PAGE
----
Regulatory Enforcement Fairness Act. For the reasons outlined above, 
this rule has an annual effect on the economy of $100 million or more. 
However, because this rule establishes hunting seasons, we do not plan 
to defer the effective date under the exemption contained in 5 U.S.C. 
808 (1).

Paperwork Reduction Act

    We examined these regulations under the Paperwork Reduction Act of 
1995. The various recordkeeping and reporting requirements imposed 
under regulations established in 50 CFR part 20, Subpart K, are 
utilized in the formulation of migratory game bird hunting regulations. 
Specifically, OMB has approved the information collection requirements 
of the Migratory Bird Harvest Information Program and assigned 
clearance number 1018-0015 (expires 09/30/2004). This information is 
used to provide a sampling frame for voluntary national surveys to 
improve our harvest estimates for all migratory game birds in order to 
better manage these populations. OMB has also approved the information 
collection requirements of the Sandhill Crane Harvest Questionnaire and 
assigned clearance number 1018-0023 (expires 07/30/2003). The 
information from this survey is used to estimate the magnitude and the 
geographical and temporal distribution of the harvest, and the portion 
it constitutes of the total population.
    A Federal agency may not conduct or sponsor, and a person is not 
required to respond to, a collection of information unless it displays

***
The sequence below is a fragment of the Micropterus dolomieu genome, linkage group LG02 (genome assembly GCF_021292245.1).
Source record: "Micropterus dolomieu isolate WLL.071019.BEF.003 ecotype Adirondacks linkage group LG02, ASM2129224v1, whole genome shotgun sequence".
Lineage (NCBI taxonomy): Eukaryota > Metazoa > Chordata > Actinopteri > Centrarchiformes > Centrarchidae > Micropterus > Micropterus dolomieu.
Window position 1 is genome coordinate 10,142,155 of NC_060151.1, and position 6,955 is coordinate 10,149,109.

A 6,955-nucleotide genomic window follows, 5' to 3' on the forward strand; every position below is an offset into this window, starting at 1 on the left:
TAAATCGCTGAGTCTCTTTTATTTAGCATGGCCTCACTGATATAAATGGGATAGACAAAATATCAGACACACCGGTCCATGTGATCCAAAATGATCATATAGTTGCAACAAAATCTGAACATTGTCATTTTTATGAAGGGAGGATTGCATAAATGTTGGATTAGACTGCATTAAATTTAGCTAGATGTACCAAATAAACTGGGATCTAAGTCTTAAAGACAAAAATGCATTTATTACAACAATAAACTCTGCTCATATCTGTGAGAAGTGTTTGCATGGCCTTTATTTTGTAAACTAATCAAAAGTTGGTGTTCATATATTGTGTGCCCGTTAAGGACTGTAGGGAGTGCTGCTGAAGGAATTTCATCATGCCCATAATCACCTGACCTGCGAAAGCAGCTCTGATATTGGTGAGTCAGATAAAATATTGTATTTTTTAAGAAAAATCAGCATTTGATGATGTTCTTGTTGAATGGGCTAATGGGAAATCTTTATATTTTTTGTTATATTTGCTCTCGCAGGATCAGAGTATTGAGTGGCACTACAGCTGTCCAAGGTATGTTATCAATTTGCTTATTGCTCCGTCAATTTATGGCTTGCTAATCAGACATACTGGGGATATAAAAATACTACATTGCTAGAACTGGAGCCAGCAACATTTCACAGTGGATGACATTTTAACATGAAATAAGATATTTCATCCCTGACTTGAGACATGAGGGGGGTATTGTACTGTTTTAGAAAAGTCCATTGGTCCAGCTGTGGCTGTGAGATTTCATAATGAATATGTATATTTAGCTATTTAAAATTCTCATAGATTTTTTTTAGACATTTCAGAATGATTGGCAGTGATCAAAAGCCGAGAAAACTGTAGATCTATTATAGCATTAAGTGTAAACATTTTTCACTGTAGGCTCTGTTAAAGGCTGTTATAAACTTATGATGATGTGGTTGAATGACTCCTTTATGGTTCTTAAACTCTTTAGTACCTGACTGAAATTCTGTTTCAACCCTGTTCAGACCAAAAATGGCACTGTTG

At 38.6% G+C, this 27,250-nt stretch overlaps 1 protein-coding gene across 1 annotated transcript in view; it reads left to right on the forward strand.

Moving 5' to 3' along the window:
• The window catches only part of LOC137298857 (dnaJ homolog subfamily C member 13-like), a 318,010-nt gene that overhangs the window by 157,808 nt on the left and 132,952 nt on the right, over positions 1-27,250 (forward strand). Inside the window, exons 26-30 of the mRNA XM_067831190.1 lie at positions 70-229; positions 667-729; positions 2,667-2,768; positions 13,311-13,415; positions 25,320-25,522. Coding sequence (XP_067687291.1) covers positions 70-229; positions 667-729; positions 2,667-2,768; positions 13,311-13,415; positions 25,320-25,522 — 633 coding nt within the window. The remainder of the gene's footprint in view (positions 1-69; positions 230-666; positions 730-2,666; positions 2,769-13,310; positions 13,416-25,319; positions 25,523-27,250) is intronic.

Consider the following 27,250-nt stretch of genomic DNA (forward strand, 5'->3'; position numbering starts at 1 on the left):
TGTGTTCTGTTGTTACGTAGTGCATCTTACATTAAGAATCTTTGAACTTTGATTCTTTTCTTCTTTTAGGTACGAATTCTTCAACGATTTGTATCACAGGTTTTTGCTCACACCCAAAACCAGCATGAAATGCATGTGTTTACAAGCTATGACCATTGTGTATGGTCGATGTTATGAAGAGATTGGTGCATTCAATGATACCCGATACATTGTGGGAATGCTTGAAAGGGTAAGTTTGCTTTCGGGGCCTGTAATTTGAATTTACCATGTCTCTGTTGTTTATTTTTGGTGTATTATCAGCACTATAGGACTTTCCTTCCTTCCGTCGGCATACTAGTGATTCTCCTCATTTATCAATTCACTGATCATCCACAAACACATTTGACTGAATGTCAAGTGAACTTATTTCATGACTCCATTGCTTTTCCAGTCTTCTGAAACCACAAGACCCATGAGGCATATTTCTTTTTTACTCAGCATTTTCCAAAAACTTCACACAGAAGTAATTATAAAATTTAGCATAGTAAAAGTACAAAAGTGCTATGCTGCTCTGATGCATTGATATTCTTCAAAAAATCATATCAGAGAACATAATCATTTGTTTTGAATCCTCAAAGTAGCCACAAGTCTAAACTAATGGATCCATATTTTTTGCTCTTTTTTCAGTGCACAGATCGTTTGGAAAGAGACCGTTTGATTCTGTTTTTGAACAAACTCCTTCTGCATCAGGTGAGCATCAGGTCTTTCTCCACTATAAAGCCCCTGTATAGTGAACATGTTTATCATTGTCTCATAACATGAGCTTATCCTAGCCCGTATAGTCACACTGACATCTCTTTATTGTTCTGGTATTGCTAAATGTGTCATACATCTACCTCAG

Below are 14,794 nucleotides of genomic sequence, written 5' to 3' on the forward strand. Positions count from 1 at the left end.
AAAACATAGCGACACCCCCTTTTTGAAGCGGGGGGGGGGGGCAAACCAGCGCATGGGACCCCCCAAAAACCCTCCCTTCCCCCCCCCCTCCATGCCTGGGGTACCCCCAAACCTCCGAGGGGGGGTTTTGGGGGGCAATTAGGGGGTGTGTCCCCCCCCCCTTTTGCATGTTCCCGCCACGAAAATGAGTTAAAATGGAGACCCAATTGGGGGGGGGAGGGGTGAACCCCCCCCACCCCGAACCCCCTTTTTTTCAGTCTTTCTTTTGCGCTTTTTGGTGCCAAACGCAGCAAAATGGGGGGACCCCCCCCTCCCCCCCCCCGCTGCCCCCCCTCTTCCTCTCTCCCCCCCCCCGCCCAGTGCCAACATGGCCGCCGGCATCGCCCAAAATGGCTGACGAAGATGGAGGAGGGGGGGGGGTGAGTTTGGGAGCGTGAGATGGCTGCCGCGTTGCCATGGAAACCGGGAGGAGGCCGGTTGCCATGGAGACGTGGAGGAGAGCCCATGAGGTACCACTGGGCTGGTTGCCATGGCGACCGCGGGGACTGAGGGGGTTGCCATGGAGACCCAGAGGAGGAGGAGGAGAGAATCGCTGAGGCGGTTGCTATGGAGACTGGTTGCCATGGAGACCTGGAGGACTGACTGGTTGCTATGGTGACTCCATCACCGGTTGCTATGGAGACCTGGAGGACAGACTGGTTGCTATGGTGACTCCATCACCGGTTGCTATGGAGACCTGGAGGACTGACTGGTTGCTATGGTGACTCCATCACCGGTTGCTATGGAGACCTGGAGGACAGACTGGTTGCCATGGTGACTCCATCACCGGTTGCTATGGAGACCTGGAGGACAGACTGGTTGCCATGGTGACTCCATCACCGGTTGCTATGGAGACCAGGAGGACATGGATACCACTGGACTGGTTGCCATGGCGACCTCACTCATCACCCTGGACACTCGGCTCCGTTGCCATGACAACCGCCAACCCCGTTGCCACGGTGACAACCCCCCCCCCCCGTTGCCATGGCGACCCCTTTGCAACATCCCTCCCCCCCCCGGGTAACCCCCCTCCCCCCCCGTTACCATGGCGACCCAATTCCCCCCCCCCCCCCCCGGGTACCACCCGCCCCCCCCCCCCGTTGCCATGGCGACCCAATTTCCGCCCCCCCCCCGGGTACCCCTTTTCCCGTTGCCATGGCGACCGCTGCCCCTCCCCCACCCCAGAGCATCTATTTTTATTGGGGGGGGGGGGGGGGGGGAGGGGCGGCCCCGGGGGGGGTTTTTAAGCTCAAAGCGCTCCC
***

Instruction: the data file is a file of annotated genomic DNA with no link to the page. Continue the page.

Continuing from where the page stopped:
a currently valid OMB control number.

Unfunded Mandates Reform Act

    We have determined and certify, in compliance with the requirements 
of the Unfunded Mandates Reform Act, 2 U.S.C. 1502 et seq., that this 
rulemaking will not impose a cost of $100 million or more in any given 
year on local or State government or private entities. Therefore, this 
rule is not a ``significant regulatory action'' under the Unfunded 
Mandates Reform Act.

Civil Justice Reform--Executive Order 12988

    The Department, in promulgating this proposed rule, has determined 
that this rule will not unduly burden the judicial system and meets the 
requirements of sections 3(a) and 3(b)(2) of E.O. 12988.

Takings Implication Assessment

    In accordance with E.O. 12630, this proposed rule, authorized by 
the Migratory Bird Treaty Act, does not have significant takings 
implications and does not affect any constitutionally protected 
property rights. This rule will not result in the physical occupancy of 
property, the physical invasion of property, or the regulatory taking 
of any property. In fact, these rules allow hunters to exercise 
otherwise unavailable privileges and, therefore, reduce restrictions on 
the use of private and public property.

Energy Effects--E.O. 13211

    On May 18, 2001, the President issued E.O. 13211 on regulations 
that significantly affect energy supply, distribution, and use. E.O. 
13211 requires agencies to prepare Statements of Energy Effects when 
undertaking certain actions. While this proposed rule is a significant 
regulatory action under E.O. 12866, it is not expected to adversely 
affect energy supplies, distribution, or use. Therefore, this action is 
not a significant energy action and no Statement of Energy Effects is 

Federalism Effects

    Due to the migratory nature of certain species of birds, the 
Federal Government has been given responsibility over these species by 
the Migratory Bird Treaty Act. We annually prescribe frameworks from 
which the States make selections and employ guidelines to establish 
special regulations on Federal Indian reservations and ceded lands. 
This process preserves the ability of the States and tribes to